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MIrror Lenses?

Discussion in 'Help Team' started by whitbycolin, Oct 10, 2003.

  1. whitbycolin

    whitbycolin Well-Known Member

    Hello, not wishing to appear a freshman but can anyone describe what a 'mirror lens' is and what pros and cons there are to such a lens? I have been offered a '600?' mirror lens and whilst the focal length seems impressive it seems quite remarkable. I understand that the quality will not match a prime lens of such focal length, however in my favour neither does the price.

    I would welcome your comments.

  2. Canonball

    Canonball Well-Known Member

    Take a look here to see the basic design of a mirror lens.

    The advantages of the design are reduced size and weight, and a much lower price, compared to a conventional design of the same focal length.

    The disadvantages are a fixed aperture, typically f/8, although some are f/5.6, and limited performance compared to a conventional design, although some are better than others.

    I have a Centon 500mm, which, if it was a bit heavier, would make a decent paperweight. Otherwise, it's dreadful.

  3. wideangleman

    wideangleman New Member

    There is another problem with mirror lenses, namely thay are a little more fragile than refracting lenses. One heavier than average knock can disturb them and so it is always best to put a test film through the camera before writing the cheque. Apart from the fixed aperture , which is usually compensated for by the ND filter that comes with the lens, I have found them quite useful, do not forget however that although the lens is smaller than a normal 600mm lens the problem of camera shake is still alive and well.
  4. parisian

    parisian Well-Known Member

    That is insulting to paperweights Geoff. Mine makes a very reasonable doorstop though/img/wwwthreads/smile.gif

    Cohen the Kosher cock[​IMG]
  5. Benchista

    Benchista Which Tyler

    If it's a Vivitar Solid State Cat, Bob Shell reckons it's excellent. If it's a Sigma, it's OK. The Centon is a steaming pile of dogshit - no, actually it's not fresh enough to be steaming.

    Nick BSRIPN
    I am a camera.
  6. Canonball

    Canonball Well-Known Member

    Well, I did say "if it was a bit heavier" /img/wwwthreads/wink.gif

  7. parisian

    parisian Well-Known Member

    And there was me wondering if I should have changed me vest/img/wwwthreads/smile.gif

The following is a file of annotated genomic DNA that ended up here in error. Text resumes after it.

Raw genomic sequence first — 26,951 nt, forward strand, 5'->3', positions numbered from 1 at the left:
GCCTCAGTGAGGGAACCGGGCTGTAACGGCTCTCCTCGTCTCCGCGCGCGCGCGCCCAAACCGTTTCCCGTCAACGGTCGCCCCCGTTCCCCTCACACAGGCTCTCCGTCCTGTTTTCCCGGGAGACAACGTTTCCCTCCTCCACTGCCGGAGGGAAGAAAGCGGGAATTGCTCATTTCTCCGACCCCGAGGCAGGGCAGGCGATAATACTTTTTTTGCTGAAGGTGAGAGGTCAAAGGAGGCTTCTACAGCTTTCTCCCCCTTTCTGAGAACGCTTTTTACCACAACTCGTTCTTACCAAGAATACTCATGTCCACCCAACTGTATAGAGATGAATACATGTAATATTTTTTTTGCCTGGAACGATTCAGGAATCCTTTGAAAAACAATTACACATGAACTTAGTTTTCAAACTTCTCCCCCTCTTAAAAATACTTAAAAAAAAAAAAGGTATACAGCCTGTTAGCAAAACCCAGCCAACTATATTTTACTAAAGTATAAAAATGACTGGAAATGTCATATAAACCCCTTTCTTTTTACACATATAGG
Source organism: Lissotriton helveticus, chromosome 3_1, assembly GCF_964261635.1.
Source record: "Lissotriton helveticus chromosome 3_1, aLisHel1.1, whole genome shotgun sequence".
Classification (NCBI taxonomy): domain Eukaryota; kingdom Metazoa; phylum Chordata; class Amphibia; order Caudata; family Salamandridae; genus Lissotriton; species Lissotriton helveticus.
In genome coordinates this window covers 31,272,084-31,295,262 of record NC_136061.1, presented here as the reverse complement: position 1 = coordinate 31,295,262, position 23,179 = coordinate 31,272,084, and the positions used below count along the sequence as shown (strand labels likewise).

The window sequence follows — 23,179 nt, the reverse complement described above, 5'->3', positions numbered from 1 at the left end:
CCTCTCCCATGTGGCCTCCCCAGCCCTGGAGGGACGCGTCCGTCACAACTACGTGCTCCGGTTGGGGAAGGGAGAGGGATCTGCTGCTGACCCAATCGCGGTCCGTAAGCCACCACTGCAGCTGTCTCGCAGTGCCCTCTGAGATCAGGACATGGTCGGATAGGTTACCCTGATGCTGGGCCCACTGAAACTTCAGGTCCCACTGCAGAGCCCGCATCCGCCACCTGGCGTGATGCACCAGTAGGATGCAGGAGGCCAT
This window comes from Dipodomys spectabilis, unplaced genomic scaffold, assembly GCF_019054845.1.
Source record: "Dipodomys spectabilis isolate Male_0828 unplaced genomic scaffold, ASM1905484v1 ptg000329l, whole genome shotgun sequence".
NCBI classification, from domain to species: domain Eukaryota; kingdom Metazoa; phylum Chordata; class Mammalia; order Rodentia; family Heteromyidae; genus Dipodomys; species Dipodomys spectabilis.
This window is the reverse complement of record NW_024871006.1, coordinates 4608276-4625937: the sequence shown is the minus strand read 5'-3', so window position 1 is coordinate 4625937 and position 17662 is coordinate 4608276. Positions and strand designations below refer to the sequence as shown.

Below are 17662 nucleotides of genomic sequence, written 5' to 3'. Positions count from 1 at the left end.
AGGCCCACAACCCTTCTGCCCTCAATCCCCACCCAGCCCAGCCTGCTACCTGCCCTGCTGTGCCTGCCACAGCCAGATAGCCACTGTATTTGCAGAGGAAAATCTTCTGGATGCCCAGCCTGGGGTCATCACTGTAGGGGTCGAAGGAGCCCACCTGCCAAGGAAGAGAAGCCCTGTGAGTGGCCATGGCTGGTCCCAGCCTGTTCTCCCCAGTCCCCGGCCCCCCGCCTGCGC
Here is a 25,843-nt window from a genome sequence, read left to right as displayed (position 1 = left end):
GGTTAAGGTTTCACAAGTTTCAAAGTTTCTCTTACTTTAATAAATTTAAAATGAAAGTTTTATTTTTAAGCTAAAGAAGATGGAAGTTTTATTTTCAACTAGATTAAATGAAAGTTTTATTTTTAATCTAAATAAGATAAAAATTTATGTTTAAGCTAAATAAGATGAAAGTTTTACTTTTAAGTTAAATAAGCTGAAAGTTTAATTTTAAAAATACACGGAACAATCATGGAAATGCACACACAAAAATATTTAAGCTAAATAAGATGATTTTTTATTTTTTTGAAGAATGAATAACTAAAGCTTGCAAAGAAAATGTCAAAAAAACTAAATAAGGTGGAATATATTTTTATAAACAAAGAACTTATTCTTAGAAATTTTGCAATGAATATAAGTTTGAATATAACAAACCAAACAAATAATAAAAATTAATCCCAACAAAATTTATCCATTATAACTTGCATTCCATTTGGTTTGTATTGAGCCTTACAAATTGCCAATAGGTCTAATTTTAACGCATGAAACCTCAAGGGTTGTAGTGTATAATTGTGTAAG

Cohen the Kosher cock[​IMG]
  8. Nishiki

    Nishiki Member

    It all depends what you want to use it for. If you want to photograph a Tornado at 5000ft comming at you doing 600mph then forget it (I always found focussing a problem with my mirror lens).

    On the other hand should you wish to take shots of landscapes, buildings or slow moving objects like animals in nature parks (who just sit there & look at you) then a mirror lens would be OK.

    The F8 or F11 aperture would also require you to use a film of 400ASA or faster otherwise when the sun goes in, you use another lens or go home!!
  9. Col. Hogan

    Col. Hogan Well-Known Member

    I took pictures of planes landing at our local airport in 2000 with a slide film (might have been ISO 200) and a manual focus mirror lens. Though some of the planes are out of focus, I can clearly see the pilot of an F15 in the cockpit as it's landing in some of them. Fast objects can be done with patience and a monopod.

    Diane /img/wwwthreads/smile.gif
  10. Lounge Lizard

    Lounge Lizard Well-Known Member

    I managed to see the moon when I had a mirror lens...

    I also got lots of shots of doughnuts...

    To be honest, I tried one and got shot of it not long after. I know the long focal length for a cheap price is pretty tempting but they do really need tripods all the time because of their focal length and f8 or worse fixed aperture. They just aren't practical.

  11. ermintrude

    ermintrude Hinkypuff

    lots of shots of doughnuts...

    Mmmmm tasty...

    [​IMG]<font color=purple>ermx</font color=purple>

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